When you create systems that store and retrieve data, it is important to protect the data from unauthorized use, disclosure, modification or destruction. Ensuring that users have the proper authority to see the data, load new data, or update existing data is an important aspect of application development. Do all users need the same level of access to the data and to the functions provided by your applications? Are there subsets of users that need access to privileged functions? Are some documents restricted to certain classes of users? The answers to questions like these help provide the basis for the security requirements for your application.
MarkLogic Server includes a powerful and flexible role-based security model to protect your data according to your application security requirements. There is always a trade-off between security and usability. When a system has no security, then it is open to malicious or unmalicious unauthorized access. When a system is too tightly secured, it might become difficult to use successfully. Before implementing your application security model, it is important to understand the core concepts and features in the MarkLogic Server security model. This chapter introduces the MarkLogic Server security model and includes the following sections:
Authentication is the process of verifying user credentials for a named user. Authentication makes sure you are who you say you are. Users are typically authenticated with a username and password. Authentication verifies user credentials and associates an application session with the authenticated user. Every request to MarkLogic Server is issued from an authenticated user. Authentication, by itself, does not grant access or authority to perform specific actions. There are several ways to set up server authentication in MarkLogic Server.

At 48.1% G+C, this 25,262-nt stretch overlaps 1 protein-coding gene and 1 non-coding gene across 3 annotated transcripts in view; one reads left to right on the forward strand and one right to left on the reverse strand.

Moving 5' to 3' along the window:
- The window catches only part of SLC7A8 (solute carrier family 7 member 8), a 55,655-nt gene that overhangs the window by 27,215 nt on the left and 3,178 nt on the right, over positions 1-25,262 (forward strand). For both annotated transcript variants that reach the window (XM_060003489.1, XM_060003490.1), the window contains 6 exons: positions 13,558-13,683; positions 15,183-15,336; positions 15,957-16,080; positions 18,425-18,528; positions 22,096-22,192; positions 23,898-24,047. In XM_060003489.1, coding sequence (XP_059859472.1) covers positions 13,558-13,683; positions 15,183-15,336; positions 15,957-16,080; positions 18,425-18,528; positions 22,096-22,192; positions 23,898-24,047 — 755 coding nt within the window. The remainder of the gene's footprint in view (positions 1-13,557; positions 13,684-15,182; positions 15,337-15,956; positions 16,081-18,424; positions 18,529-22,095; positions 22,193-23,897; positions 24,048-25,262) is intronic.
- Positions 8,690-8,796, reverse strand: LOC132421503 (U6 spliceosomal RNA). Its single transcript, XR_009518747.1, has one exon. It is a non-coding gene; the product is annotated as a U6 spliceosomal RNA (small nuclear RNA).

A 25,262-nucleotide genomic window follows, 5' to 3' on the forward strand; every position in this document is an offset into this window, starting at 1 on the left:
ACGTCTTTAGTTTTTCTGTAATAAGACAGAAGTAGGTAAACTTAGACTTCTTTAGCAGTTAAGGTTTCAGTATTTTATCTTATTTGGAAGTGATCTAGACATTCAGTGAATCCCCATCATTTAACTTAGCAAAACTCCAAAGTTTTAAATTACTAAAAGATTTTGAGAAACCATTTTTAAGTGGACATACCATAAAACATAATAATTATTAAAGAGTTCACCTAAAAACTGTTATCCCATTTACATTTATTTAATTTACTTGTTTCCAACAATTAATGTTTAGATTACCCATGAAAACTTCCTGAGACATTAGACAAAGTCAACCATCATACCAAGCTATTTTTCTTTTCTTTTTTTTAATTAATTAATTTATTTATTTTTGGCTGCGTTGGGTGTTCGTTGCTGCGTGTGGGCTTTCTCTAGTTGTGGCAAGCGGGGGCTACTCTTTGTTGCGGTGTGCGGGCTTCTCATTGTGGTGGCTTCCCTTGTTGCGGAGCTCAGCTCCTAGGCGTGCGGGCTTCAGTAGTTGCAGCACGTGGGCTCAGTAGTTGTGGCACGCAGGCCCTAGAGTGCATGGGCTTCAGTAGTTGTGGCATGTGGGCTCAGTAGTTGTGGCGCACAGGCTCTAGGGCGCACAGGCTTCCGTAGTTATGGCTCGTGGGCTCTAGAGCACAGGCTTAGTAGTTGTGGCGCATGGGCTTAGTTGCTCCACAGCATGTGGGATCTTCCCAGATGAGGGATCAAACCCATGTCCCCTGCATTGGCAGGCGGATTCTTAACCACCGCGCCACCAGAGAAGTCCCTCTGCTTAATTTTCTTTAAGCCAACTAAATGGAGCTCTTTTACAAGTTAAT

Authentication by username and password is only part of the story. You might grant access to users based on something other than identity, something such as the originating IP address for the requests. Restricting access based on something other than the identity of the user is generally referred to as access control.
For details on authentication, see Authenticating Users.
Administration is the process of defining, configuring, and managing the security objects, such as users, roles, privileges, and permissions that implement your security policies. For details on security administration procedures in MarkLogic Server, see Security Administration and the Administrator's Guide.
The MarkLogic Server security model is flexible and enables you to set up application security with the level of granularity needed by your security requirements. This section contains the following topics:
Roles are the central point of authorization in the MarkLogic Server security model. Privileges, users, other roles, and document permissions all relate directly to roles. The following conceptual diagram shows how each of these entities points into one or more roles.